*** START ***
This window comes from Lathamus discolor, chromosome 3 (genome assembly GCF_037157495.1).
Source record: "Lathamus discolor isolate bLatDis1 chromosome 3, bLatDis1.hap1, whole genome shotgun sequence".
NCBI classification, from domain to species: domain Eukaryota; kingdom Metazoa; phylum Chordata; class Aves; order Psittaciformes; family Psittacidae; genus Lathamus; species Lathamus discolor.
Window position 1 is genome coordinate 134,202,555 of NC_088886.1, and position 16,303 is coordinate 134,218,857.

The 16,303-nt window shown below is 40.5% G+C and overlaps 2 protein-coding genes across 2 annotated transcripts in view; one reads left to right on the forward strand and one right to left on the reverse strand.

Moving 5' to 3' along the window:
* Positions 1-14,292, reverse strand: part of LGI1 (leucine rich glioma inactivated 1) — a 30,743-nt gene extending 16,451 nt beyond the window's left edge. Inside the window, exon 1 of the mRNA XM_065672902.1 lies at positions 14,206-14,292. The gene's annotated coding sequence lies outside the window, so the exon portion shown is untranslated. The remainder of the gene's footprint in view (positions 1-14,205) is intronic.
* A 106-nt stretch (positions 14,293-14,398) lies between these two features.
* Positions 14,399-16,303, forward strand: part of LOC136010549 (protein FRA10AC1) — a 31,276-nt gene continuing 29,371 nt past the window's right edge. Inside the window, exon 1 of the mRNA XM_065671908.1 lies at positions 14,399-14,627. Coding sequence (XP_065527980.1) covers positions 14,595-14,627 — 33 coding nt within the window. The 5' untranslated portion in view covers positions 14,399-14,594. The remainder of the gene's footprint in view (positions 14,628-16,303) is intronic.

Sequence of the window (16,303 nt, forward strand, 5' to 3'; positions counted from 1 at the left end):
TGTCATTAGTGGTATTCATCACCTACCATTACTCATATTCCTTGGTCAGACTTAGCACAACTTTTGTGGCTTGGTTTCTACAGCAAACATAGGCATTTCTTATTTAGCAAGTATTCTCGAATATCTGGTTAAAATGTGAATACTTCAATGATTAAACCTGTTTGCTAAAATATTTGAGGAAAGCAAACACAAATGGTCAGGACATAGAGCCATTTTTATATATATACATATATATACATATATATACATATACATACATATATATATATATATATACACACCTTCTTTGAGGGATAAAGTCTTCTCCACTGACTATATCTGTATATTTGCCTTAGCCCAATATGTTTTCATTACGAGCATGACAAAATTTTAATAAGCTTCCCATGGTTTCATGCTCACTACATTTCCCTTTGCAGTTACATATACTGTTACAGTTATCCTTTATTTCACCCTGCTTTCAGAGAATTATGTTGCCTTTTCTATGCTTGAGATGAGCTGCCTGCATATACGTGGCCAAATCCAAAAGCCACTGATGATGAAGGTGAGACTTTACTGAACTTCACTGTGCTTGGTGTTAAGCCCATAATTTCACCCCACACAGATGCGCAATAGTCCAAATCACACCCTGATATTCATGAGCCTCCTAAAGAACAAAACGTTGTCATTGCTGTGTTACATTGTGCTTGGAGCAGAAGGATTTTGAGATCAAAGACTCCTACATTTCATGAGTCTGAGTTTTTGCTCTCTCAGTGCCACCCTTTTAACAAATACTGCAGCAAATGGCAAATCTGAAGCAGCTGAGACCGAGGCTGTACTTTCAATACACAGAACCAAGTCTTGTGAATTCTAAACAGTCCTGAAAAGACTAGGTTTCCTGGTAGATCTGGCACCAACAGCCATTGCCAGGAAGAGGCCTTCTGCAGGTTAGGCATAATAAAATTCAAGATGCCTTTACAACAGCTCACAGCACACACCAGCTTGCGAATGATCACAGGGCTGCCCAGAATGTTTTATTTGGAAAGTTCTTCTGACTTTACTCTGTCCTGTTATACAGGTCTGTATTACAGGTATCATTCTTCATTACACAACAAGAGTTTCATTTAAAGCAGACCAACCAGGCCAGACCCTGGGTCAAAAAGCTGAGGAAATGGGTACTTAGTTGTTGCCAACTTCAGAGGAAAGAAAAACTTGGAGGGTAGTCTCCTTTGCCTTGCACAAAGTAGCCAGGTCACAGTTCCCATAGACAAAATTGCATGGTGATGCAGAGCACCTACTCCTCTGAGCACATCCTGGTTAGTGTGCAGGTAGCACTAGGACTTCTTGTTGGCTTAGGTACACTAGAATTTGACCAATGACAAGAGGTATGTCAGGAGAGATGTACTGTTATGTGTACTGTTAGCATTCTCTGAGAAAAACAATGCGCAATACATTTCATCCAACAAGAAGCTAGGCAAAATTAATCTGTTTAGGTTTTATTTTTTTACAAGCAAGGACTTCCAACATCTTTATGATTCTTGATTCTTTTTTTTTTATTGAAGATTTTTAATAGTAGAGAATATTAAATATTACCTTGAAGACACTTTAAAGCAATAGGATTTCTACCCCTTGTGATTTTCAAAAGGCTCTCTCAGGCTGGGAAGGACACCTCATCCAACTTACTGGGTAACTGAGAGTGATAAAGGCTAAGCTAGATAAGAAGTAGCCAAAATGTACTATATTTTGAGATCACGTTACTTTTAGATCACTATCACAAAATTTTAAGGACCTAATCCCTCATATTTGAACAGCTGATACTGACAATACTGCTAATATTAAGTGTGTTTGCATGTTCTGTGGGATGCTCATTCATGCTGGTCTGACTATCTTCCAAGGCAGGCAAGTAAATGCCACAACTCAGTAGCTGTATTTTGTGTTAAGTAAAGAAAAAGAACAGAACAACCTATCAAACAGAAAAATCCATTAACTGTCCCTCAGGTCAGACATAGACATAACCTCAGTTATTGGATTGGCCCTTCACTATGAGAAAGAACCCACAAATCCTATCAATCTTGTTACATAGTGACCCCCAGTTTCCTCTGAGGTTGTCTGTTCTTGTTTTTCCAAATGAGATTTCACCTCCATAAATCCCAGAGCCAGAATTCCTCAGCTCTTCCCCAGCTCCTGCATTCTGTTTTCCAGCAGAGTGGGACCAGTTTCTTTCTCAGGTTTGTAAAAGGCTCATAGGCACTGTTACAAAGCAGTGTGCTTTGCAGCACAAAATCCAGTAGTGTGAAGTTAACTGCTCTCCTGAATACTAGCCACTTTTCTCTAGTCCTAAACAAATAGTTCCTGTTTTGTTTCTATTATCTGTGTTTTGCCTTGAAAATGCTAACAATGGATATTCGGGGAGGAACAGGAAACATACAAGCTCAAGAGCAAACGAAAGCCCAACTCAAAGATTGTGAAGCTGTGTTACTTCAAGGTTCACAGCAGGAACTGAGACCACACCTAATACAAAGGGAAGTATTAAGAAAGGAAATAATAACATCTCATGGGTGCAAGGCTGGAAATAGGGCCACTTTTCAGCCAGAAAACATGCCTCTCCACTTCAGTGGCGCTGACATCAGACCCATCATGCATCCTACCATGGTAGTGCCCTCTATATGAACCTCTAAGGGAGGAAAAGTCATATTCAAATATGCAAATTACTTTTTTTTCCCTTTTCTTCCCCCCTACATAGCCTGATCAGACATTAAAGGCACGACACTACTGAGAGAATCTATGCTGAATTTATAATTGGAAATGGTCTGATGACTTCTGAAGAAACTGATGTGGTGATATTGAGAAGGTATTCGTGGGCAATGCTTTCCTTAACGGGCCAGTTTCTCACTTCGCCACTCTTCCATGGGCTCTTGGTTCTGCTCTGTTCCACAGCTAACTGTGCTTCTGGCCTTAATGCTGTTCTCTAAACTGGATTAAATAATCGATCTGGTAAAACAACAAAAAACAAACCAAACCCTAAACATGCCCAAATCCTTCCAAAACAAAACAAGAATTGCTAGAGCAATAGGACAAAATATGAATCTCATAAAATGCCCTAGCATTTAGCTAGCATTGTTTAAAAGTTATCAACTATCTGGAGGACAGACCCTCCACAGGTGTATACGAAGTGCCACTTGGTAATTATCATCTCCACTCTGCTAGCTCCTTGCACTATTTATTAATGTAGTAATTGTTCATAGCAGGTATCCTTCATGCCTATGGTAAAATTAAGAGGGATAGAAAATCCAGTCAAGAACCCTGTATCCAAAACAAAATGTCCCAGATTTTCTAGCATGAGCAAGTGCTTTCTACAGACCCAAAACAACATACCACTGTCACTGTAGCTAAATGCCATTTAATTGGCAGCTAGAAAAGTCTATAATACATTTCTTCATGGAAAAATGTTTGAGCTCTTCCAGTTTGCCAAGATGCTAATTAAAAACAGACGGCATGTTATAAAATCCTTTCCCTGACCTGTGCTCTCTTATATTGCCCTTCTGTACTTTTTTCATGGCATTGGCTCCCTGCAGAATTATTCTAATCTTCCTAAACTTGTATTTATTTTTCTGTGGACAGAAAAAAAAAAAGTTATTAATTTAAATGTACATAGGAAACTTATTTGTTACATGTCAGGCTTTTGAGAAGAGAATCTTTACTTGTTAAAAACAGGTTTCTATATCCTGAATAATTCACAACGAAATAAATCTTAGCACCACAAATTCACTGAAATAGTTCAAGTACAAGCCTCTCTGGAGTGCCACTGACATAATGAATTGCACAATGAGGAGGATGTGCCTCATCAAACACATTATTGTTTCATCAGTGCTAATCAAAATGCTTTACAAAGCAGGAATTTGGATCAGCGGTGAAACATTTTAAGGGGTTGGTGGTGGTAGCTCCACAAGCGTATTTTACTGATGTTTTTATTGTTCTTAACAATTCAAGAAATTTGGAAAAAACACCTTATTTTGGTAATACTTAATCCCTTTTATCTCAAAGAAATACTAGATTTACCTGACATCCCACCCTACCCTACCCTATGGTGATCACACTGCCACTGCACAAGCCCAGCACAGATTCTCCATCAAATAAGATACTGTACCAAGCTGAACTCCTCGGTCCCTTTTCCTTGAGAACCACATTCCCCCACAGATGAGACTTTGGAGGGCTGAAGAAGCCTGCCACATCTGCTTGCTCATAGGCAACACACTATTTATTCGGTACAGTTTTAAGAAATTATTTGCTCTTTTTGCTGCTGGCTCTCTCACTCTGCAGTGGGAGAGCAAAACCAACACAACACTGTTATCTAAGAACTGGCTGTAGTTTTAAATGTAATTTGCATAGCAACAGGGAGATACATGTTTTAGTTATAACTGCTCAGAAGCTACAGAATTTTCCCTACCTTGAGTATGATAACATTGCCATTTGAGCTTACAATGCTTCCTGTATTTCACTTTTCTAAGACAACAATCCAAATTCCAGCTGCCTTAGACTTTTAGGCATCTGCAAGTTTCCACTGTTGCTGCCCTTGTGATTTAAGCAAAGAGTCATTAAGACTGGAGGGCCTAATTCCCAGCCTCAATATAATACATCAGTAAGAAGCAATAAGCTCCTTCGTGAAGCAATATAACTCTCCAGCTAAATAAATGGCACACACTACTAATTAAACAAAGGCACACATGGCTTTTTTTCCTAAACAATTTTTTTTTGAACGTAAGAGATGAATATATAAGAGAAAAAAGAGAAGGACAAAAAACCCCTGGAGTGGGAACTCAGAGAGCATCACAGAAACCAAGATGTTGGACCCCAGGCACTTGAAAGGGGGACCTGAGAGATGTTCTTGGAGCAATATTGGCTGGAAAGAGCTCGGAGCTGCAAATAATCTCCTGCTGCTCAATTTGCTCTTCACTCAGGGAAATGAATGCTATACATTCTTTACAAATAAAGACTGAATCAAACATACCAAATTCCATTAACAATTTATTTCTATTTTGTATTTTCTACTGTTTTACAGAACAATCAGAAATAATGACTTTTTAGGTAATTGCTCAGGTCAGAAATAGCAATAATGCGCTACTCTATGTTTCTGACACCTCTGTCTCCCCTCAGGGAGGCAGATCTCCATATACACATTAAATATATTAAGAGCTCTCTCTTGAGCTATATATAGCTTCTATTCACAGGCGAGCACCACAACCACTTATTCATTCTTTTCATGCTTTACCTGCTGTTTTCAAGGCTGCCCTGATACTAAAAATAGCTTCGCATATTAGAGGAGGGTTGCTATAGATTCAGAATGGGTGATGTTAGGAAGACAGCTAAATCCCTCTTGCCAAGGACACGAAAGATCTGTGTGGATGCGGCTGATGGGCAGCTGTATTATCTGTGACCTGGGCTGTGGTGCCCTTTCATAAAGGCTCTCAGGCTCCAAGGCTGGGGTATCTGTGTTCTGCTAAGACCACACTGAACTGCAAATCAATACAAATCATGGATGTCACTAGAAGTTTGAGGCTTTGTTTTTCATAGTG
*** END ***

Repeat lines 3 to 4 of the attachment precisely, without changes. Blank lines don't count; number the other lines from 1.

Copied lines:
NCBI classification, from domain to species: domain Eukaryota; kingdom Metazoa; phylum Chordata; class Aves; order Psittaciformes; family Psittacidae; genus Lathamus; species Lathamus discolor.
Window position 1 is genome coordinate 134,202,555 of NC_088886.1, and position 16,303 is coordinate 134,218,857.